THE DIPLOMATIC WORLD OF EUROPE AT THE TIME OF THE MOST SERENE REPUBLIC
A discussion led by Prof. Marco Zanetto. As was always the case in the various spheres of civic life, when it came to the origin and development of its diplomatic activities, Venice did not stray far from the Byzantine model, at least at first. The lessons were certainly useful, and brought to bear on peoples that were frequently quite unlike those of the northern Mediterranean, differing not least in their customs and religious credo, as was the case of the Arabs, Turks, Jews and others besides. The diplomatic activities of Venice are the first in Europe to be discernable from manuscripts, which were drafted by the diplomats and the Senate and reveal a ceaseless discussion and exploration of the nascent realities of the times, with significant and profound deliberations on the history, geography and economic situation of the various states. These states were each, in turn, scrutinised by the patrician diplomats of Venice, who would teach the whole of Europe an understanding of “the principal activities of government and the agreements of great importance” decided among various kings and governments. Prevention is better than cure: this is the motto of the diplomats of Venice, from the Cappellos to the Querini Stampalias. The lesson would soon be learned in the rest of Europe.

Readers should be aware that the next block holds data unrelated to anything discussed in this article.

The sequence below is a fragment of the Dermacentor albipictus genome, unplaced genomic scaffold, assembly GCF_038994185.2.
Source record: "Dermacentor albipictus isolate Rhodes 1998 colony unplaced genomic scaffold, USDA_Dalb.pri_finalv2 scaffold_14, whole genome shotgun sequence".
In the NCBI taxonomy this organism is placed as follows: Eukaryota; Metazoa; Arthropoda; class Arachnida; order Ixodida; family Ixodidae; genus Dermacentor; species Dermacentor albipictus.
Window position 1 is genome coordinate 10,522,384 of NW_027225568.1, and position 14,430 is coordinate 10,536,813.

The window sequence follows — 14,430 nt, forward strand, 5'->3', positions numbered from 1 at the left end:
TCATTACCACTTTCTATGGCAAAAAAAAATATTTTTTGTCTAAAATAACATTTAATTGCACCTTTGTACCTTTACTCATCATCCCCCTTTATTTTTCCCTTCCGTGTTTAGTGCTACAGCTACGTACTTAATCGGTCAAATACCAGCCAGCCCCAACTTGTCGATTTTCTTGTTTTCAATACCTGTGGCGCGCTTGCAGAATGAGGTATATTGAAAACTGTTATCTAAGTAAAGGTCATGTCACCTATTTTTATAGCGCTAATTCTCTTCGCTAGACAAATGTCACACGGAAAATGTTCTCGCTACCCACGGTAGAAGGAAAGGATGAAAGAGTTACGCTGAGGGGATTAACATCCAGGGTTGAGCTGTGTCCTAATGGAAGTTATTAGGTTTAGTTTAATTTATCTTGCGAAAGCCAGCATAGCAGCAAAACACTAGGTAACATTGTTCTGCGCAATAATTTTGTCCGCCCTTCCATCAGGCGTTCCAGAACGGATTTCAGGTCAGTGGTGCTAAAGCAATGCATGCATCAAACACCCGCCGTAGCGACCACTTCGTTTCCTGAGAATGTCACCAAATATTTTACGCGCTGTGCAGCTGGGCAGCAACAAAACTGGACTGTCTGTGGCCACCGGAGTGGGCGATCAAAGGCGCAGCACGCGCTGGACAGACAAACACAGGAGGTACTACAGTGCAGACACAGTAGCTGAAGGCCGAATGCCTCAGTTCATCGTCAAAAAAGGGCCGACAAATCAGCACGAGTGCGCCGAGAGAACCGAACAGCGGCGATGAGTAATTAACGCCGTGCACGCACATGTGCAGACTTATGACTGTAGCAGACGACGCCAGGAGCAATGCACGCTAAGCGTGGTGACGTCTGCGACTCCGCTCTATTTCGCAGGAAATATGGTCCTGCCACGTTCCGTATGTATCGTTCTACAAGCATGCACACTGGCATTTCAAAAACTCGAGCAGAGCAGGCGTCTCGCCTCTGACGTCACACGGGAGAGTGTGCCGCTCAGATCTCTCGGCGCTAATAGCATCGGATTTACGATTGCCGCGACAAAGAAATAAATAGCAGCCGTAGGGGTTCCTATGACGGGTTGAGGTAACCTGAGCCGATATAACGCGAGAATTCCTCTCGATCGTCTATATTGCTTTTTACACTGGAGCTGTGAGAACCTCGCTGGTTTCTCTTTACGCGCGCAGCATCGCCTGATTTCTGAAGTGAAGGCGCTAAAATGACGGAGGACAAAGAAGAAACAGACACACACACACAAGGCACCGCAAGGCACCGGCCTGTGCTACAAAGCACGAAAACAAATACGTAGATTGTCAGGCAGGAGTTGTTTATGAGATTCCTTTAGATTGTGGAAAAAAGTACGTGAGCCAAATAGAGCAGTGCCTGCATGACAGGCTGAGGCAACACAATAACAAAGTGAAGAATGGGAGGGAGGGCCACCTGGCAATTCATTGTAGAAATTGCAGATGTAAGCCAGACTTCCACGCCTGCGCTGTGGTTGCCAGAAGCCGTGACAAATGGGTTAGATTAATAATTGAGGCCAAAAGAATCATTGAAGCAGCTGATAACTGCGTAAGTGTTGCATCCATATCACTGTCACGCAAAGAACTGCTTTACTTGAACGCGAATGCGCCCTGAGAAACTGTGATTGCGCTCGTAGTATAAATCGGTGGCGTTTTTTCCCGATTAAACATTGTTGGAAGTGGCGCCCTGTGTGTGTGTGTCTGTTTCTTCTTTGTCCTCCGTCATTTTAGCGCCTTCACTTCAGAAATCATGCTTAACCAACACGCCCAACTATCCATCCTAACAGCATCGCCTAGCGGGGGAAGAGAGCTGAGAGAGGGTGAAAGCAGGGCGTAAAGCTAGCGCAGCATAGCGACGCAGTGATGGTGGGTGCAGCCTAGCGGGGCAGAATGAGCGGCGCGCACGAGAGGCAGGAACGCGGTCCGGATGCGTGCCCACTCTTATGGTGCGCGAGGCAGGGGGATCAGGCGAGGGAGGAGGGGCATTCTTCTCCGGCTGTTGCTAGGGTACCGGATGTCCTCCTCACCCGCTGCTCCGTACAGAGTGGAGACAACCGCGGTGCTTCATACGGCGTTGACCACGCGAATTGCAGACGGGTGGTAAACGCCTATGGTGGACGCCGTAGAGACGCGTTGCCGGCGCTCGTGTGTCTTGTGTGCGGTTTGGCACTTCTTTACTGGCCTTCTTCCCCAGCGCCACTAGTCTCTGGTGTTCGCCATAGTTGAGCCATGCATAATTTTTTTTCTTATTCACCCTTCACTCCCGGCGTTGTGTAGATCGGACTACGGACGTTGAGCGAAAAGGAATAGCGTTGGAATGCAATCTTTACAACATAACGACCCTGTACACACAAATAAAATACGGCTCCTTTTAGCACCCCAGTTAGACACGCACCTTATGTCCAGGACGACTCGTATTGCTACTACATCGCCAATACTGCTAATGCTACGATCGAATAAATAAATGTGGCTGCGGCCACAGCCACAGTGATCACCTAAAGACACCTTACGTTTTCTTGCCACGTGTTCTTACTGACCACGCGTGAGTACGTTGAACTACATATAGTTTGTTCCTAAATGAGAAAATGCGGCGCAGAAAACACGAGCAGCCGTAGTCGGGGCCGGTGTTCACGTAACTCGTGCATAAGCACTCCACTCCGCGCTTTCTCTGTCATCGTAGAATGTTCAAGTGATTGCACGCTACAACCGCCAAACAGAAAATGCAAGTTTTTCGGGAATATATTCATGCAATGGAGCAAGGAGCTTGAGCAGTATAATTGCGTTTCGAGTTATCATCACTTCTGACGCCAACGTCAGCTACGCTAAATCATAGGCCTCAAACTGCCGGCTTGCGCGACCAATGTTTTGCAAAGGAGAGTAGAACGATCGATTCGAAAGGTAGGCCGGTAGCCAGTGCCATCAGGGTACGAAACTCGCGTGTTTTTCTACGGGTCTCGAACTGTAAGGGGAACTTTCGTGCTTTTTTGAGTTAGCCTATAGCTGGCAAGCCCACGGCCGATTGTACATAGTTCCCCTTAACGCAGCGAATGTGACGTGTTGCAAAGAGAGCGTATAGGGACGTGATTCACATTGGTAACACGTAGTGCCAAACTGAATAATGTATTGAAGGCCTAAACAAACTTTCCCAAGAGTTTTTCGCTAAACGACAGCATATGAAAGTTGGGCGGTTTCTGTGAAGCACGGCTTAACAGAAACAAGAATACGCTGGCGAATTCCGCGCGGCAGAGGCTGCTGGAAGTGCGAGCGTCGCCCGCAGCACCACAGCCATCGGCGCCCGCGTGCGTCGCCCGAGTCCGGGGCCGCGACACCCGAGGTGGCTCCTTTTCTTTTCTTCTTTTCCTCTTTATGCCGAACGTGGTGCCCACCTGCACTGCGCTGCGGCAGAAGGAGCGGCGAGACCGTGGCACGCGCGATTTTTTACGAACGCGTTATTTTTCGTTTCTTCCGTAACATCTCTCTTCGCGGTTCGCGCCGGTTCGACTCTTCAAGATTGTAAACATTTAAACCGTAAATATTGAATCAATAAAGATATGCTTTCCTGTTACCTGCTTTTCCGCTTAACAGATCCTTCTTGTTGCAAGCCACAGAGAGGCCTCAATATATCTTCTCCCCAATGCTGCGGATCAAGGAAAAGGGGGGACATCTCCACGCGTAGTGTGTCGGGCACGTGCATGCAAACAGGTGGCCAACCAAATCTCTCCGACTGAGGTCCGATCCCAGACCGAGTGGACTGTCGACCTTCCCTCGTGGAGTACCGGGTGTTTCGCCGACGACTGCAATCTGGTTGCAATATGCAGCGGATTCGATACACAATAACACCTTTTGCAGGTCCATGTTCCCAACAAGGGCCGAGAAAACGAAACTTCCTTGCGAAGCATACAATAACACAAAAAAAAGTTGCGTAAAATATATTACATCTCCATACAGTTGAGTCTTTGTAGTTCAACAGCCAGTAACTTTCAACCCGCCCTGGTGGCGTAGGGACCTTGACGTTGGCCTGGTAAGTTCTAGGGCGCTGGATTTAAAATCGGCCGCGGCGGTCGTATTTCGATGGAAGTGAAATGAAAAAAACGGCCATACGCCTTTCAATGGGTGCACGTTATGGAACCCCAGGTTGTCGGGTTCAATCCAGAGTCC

Presented by Prof. Marco Zanetto.